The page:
Unfortunately, the claims of various products and the promotion of “superfoods” to boost immunity are suspect. Though what is consistently proved is to make sure deficiencies are covered, especially in older (50-plus years of age) people. Deficiencies in vitamins A, B (groups), C, D and E and minerals such as zinc and iron are primarily because of consistent dietary routines that lack variety, especially regarding vegetables and/or simply not eating enough. You could take different supplements, but it’s best to take a critical look at your whole food intake and make real changes.
This doesn’t mean maintaining a very restricted diet. The tried-and-true advice for a balanced diet may not be very exciting, but it is absolutely true. A restricted diet, one that promotes certain foods over others, or one that you adhere to but seem to only eat the same foods again and again, is not productive for you in the long run.
Getting enough sleep is a big deal! Along with all the other benefits that sleep provides for us (memory consolidation, growth and repair, mental health), it is also a crucial part for maintaining a healthy immune response.
Again, how sleep is involved is incredibly complicated and detailed. But in general, during sleep there is a cycle of inflammatory processes with various hormone and immune cell activations that promote preventative and active responses in the immune system. Put simply, if you don’t sleep well or enough, you put yourself at risk for getting sick. There is quite a bit of research supporting this, with one study finding that sleeping less than seven hours a night makes you almost three times more likely to catch a cold. Furthermore, sleep problems lead to increased stress, and stress is another big factor in how our immune system works.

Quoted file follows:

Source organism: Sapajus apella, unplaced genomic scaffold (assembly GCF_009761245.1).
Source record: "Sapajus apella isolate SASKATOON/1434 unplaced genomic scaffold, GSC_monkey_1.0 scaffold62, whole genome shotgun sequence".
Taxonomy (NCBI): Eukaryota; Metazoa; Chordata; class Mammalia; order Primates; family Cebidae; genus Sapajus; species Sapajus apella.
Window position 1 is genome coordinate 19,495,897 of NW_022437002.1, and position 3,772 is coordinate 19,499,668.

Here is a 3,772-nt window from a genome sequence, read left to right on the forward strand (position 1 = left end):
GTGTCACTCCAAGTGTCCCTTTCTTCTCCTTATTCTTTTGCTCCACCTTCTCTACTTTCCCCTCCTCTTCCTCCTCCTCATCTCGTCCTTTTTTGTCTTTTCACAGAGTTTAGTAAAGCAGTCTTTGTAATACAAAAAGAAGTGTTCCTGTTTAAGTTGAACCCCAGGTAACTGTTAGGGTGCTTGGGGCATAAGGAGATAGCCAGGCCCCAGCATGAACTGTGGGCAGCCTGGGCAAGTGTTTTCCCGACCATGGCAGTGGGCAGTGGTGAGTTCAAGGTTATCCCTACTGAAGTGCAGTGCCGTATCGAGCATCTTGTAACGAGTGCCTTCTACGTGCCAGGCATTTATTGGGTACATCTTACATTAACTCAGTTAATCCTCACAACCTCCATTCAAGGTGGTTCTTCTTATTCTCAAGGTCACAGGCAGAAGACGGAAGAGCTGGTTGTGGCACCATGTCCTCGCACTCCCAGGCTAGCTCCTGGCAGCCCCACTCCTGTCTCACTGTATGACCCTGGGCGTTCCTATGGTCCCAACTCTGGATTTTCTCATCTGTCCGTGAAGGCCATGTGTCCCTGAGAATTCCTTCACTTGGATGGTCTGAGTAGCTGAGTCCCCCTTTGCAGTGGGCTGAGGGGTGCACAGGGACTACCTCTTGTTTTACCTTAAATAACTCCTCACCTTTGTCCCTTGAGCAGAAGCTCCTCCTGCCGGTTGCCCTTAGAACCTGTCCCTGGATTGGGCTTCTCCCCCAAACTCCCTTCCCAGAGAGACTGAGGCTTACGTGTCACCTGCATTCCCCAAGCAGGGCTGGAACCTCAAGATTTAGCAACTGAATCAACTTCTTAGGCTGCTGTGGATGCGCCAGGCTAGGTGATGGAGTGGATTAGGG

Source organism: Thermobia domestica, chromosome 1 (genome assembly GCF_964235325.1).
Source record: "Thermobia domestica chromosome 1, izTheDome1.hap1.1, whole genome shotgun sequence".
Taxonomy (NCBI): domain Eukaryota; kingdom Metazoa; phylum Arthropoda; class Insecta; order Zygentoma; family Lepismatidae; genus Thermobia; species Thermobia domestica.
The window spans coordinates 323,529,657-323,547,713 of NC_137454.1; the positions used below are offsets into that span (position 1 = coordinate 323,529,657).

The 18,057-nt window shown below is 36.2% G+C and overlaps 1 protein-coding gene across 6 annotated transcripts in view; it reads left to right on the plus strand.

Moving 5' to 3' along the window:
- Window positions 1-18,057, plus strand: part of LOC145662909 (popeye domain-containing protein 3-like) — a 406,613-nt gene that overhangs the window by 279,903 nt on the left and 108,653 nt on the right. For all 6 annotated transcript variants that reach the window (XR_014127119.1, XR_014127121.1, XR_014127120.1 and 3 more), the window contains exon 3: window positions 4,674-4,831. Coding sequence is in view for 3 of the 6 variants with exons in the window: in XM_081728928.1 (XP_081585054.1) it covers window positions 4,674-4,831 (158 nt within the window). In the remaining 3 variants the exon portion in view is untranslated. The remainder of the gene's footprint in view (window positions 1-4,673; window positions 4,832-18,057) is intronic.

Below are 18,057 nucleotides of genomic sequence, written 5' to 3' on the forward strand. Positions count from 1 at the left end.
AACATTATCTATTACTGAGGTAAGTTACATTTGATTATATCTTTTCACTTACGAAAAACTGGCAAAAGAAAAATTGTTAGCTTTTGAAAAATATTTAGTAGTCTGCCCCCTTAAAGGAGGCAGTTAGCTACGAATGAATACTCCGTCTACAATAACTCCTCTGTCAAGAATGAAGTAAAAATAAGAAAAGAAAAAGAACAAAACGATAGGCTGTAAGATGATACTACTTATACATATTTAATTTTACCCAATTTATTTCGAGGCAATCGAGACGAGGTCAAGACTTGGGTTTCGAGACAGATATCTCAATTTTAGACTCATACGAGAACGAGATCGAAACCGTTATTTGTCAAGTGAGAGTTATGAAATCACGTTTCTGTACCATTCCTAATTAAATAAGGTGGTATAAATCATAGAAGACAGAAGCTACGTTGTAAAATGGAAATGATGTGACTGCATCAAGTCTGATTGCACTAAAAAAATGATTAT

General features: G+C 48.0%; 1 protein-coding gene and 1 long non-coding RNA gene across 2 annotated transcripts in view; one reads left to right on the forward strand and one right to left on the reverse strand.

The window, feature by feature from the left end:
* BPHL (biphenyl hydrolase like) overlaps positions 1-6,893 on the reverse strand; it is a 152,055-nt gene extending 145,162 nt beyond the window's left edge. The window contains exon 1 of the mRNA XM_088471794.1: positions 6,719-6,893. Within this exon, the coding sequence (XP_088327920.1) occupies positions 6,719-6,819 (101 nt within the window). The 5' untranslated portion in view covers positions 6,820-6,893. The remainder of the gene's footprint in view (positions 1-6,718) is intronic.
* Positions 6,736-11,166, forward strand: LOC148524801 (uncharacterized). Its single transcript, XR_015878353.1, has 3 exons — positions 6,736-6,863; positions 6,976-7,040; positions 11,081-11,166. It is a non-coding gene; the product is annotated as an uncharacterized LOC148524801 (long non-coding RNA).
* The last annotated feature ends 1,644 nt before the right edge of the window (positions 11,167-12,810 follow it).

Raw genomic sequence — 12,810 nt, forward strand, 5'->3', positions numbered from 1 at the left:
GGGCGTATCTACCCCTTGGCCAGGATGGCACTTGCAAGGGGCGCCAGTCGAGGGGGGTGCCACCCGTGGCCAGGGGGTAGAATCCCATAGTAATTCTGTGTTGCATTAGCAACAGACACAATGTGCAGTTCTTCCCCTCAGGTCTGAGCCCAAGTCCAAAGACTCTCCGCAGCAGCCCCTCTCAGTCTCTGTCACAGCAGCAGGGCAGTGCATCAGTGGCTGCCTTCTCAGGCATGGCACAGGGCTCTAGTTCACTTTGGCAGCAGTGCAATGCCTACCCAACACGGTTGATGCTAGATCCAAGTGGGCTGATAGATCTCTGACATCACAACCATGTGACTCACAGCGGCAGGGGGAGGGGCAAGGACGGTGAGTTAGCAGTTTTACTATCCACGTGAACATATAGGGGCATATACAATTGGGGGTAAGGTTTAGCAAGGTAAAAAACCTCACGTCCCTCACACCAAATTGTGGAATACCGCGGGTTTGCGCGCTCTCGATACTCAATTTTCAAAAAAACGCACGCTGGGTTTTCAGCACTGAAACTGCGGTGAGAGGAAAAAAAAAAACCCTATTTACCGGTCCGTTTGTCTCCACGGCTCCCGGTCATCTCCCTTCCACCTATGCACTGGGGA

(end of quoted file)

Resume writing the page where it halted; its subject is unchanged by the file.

We all know that being stressed is not good for us. But in truth, stress plays a big role in our overall health. And while it is more complex than simply saying stress will make you sick, in general, it seems that prolonged stress changes how your immune system responds to threats.